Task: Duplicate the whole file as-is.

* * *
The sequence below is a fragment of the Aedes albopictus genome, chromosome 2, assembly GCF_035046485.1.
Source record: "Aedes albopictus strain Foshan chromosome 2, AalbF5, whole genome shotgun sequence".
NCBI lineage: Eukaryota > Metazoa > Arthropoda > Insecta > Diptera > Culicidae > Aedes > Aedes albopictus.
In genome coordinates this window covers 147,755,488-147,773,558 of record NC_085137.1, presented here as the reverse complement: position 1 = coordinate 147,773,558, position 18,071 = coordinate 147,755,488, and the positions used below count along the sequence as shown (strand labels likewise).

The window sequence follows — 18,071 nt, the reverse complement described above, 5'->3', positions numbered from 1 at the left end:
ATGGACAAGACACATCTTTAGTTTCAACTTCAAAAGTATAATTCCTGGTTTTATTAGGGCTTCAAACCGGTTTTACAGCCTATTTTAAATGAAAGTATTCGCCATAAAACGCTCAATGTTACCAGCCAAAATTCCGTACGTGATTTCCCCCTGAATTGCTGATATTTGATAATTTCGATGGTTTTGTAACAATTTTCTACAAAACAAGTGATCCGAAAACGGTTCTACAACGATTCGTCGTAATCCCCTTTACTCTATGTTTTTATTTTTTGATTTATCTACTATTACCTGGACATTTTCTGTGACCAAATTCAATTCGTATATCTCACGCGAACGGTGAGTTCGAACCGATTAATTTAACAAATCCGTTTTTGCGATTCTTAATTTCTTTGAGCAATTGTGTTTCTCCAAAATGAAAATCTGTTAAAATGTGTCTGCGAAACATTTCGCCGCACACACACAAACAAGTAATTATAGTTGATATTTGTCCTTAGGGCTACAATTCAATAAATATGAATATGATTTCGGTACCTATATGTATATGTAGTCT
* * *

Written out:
The sequence below is a fragment of the Aedes albopictus genome, chromosome 2, assembly GCF_035046485.1.
Source record: "Aedes albopictus strain Foshan chromosome 2, AalbF5, whole genome shotgun sequence".
NCBI lineage: Eukaryota > Metazoa > Arthropoda > Insecta > Diptera > Culicidae > Aedes > Aedes albopictus.
In genome coordinates this window covers 147,755,488-147,773,558 of record NC_085137.1, presented here as the reverse complement: position 1 = coordinate 147,773,558, position 18,071 = coordinate 147,755,488, and the positions used below count along the sequence as shown (strand labels likewise).

The window sequence follows — 18,071 nt, the reverse complement described above, 5'->3', positions numbered from 1 at the left end:
ATGGACAAGACACATCTTTAGTTTCAACTTCAAAAGTATAATTCCTGGTTTTATTAGGGCTTCAAACCGGTTTTACAGCCTATTTTAAATGAAAGTATTCGCCATAAAACGCTCAATGTTACCAGCCAAAATTCCGTACGTGATTTCCCCCTGAATTGCTGATATTTGATAATTTCGATGGTTTTGTAACAATTTTCTACAAAACAAGTGATCCGAAAACGGTTCTACAACGATTCGTCGTAATCCCCTTTACTCTATGTTTTTATTTTTTGATTTATCTACTATTACCTGGACATTTTCTGTGACCAAATTCAATTCGTATATCTCACGCGAACGGTGAGTTCGAACCGATTAATTTAACAAATCCGTTTTTGCGATTCTTAATTTCTTTGAGCAATTGTGTTTCTCCAAAATGAAAATCTGTTAAAATGTGTCTGCGAAACATTTCGCCGCACACACACAAACAAGTAATTATAGTTGATATTTGTCCTTAGGGCTACAATTCAATAAATATGAATATGATTTCGGTACCTATATGTATATGTAGTCT